I am a big believer in natural pregnancy and childbirth. Having gone through one pregnancy here in the US, I think I can safely comment that the birthing process is "overmedicalized" like the article quotes. There are innumerable tests, screenings and procedures to be undergone whether they are necessary or not. To make things interesting, doctors here never offer concrete advice regarding a lot of these screenings/tests. They only have "options" and then they leave it "upto to you", the patient, to decide. Doctors here seem more terrified of insurance companies and libel suits than they are concerned about the patient's health.
With that mistrust firmly in place, I decided to avoid a C-section at all costs. I went the natural route and even took a "natural childbirth" class. Our instructor was excellent but the class turned out to be pretty boring after a while. There's only so much anyone can tell you when you've already read a dozen books on the subject. One of the things that the class often talked about was home births. I had no plans of home birthing initially but midway through the pregnancy, I started having second thoughts. I bounced the idea around among family members just to get some perspective.
I thought the previous generation - my mom, mother-in-law (MIL hereafter) - would be supportive of home births largely because Indian parents are pro-natural. I was in for a surprise. My MIL, who had witnessed a few home births, was vehemently opposed. I explained to her how medicalized the process had become here in the US. But she had witnessed unforeseen complications and even loss of life in the home birthing environment because of lack of medical advancements. She was firmly in the hospital birthing camp. Ditto for my mom who thought that while we hear a lot of positive stories about home birthing, there are women who never live to tell the tale.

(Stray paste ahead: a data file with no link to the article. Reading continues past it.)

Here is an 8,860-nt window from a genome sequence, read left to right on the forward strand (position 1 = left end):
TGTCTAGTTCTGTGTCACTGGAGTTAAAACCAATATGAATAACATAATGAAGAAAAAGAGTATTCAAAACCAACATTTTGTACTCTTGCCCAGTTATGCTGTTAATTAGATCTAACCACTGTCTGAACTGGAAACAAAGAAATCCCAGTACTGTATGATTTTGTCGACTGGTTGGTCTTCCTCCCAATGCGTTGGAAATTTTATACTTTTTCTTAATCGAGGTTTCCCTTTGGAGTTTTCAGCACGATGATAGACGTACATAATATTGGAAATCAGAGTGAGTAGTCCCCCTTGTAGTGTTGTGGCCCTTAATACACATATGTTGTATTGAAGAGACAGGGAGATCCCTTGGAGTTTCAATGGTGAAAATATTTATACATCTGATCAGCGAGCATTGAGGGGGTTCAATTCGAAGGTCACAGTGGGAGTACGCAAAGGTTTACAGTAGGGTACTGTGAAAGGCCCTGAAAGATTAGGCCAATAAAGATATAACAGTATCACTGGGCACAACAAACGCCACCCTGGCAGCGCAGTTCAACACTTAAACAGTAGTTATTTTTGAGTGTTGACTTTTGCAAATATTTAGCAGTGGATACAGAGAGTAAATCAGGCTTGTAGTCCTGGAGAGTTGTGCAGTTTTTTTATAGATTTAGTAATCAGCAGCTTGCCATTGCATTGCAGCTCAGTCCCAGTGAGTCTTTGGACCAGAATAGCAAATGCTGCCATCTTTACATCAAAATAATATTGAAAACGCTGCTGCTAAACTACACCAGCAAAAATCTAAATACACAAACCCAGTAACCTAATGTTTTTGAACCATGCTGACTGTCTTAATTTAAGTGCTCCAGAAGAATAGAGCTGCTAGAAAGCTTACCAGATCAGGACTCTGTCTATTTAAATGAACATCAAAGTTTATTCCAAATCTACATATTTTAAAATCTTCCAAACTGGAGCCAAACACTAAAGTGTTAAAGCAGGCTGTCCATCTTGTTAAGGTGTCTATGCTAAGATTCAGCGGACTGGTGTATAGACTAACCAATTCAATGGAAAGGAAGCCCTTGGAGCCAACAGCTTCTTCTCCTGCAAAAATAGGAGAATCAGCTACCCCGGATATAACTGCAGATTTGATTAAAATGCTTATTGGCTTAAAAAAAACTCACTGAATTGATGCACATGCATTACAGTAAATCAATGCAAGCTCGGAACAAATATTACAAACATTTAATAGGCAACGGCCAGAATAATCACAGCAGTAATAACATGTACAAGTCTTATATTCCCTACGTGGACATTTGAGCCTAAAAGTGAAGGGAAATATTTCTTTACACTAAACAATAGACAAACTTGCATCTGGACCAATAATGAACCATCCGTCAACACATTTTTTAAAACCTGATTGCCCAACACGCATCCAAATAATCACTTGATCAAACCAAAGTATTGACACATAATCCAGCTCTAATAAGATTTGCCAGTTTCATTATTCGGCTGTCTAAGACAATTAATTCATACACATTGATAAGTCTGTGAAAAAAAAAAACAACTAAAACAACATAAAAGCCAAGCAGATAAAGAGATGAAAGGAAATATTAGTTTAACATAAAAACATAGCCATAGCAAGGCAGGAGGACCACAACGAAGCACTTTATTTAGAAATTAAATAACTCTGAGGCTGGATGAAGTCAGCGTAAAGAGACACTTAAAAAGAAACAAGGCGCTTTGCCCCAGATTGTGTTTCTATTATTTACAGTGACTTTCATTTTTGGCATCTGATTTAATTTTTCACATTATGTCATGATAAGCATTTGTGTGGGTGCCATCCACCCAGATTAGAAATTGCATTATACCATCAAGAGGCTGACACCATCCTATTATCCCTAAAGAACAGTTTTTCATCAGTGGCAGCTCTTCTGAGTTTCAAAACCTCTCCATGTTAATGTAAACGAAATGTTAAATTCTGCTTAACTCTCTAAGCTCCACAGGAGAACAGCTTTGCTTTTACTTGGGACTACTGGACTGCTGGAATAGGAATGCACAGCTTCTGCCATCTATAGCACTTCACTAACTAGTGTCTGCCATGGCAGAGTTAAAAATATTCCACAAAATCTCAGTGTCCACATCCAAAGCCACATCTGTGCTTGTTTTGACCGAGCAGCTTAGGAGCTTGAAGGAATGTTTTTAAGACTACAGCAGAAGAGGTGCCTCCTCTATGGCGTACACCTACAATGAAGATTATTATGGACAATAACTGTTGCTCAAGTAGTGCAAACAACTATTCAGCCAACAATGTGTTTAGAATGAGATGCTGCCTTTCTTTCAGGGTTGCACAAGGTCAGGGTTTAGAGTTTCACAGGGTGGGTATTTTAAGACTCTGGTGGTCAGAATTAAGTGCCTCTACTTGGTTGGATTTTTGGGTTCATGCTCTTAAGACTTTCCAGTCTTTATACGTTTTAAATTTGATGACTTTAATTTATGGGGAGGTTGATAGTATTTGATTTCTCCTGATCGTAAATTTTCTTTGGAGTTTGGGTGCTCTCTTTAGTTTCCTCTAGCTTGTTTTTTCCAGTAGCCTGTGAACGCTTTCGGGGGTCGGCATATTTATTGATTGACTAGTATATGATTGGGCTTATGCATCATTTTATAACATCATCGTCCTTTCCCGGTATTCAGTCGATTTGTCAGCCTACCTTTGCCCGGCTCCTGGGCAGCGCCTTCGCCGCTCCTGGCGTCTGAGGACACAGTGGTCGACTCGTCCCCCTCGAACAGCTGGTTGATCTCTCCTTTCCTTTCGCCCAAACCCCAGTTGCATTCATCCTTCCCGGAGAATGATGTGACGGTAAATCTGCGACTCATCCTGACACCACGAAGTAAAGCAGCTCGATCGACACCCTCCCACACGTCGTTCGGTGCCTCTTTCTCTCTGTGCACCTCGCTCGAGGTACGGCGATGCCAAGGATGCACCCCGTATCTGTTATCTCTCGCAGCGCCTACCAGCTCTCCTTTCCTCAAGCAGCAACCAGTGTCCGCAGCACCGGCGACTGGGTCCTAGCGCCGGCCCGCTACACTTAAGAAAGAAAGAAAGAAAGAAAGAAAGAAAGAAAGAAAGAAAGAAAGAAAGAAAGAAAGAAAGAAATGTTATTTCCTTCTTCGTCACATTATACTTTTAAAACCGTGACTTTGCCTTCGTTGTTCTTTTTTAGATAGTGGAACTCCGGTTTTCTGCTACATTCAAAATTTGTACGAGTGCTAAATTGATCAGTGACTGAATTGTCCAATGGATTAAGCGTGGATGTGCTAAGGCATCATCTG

I have to admit that my fear of doctors and hospitals here in the US was not fully justified. The care that I received during labor/delivery was excellent. Doctors and nurses were very co-operative and supportive of my unmedicated birth. They did not once mention epidural (even though 95% of women here receive epidural routinely) until I asked for it myself. And all through 31 hours of labor, the nurses were so compassionate and helpful that I feel grateful to them. And my midwife didn't once mention C-section since I was doing well.
Sooo, I have revised my black-and-white impression of epidural, medical interventions and hospital births in the US. I still feel like epidural/pain medications are vastly overused. But there's a place for them (in cases like mine) as well. One of our friends, who was aghast when I said I was going epidural-free, asked me if I wished I'd taken epidural early on in labor. I stand by my decision and I don't regret it. If I had to do it all over again, I'd do it the same way. But next time around, I might give home birth more serious thought..:)